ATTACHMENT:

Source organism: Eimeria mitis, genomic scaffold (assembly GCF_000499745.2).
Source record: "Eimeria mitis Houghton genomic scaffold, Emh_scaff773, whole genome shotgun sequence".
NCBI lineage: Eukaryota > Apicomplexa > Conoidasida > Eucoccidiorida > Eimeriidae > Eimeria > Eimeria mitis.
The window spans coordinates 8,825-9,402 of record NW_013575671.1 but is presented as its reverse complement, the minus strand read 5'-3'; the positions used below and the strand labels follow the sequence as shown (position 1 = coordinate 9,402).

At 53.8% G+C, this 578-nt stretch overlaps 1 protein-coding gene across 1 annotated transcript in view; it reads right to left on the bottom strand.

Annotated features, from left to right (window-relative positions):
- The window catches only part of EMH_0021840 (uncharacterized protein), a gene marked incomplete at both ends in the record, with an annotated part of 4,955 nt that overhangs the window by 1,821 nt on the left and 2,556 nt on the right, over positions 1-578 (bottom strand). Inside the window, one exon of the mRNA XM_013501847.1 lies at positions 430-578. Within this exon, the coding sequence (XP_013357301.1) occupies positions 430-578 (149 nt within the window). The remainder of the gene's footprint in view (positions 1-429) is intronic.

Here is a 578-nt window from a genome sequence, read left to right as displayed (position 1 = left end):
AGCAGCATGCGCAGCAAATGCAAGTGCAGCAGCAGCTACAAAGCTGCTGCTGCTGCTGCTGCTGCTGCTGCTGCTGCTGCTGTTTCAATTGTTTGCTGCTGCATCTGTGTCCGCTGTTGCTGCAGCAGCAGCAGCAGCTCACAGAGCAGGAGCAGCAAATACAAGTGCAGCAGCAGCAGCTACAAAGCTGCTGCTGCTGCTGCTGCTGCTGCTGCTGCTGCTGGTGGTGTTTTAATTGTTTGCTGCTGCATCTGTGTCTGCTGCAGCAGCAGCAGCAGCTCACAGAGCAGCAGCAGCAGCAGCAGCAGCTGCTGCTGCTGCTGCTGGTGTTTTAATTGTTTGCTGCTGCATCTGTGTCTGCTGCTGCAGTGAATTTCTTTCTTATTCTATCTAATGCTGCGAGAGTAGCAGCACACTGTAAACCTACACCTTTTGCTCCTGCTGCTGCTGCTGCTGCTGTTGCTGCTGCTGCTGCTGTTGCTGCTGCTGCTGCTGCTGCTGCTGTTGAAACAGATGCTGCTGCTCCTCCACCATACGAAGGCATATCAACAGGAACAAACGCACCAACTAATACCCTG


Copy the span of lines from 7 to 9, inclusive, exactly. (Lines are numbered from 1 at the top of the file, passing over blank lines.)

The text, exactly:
- The window catches only part of EMH_0021840 (uncharacterized protein), a gene marked incomplete at both ends in the record, with an annotated part of 4,955 nt that overhangs the window by 1,821 nt on the left and 2,556 nt on the right, over positions 1-578 (bottom strand). Inside the window, one exon of the mRNA XM_013501847.1 lies at positions 430-578. Within this exon, the coding sequence (XP_013357301.1) occupies positions 430-578 (149 nt within the window). The remainder of the gene's footprint in view (positions 1-429) is intronic.

Here is a 578-nt window from a genome sequence, read left to right as displayed (position 1 = left end):
AGCAGCATGCGCAGCAAATGCAAGTGCAGCAGCAGCTACAAAGCTGCTGCTGCTGCTGCTGCTGCTGCTGCTGCTGCTGCTGTTTCAATTGTTTGCTGCTGCATCTGTGTCCGCTGTTGCTGCAGCAGCAGCAGCAGCTCACAGAGCAGGAGCAGCAAATACAAGTGCAGCAGCAGCAGCTACAAAGCTGCTGCTGCTGCTGCTGCTGCTGCTGCTGCTGCTGGTGGTGTTTTAATTGTTTGCTGCTGCATCTGTGTCTGCTGCAGCAGCAGCAGCAGCTCACAGAGCAGCAGCAGCAGCAGCAGCAGCTGCTGCTGCTGCTGCTGGTGTTTTAATTGTTTGCTGCTGCATCTGTGTCTGCTGCTGCAGTGAATTTCTTTCTTATTCTATCTAATGCTGCGAGAGTAGCAGCACACTGTAAACCTACACCTTTTGCTCCTGCTGCTGCTGCTGCTGCTGTTGCTGCTGCTGCTGCTGTTGCTGCTGCTGCTGCTGCTGCTGCTGTTGAAACAGATGCTGCTGCTCCTCCACCATACGAAGGCATATCAACAGGAACAAACGCACCAACTAATACCCTG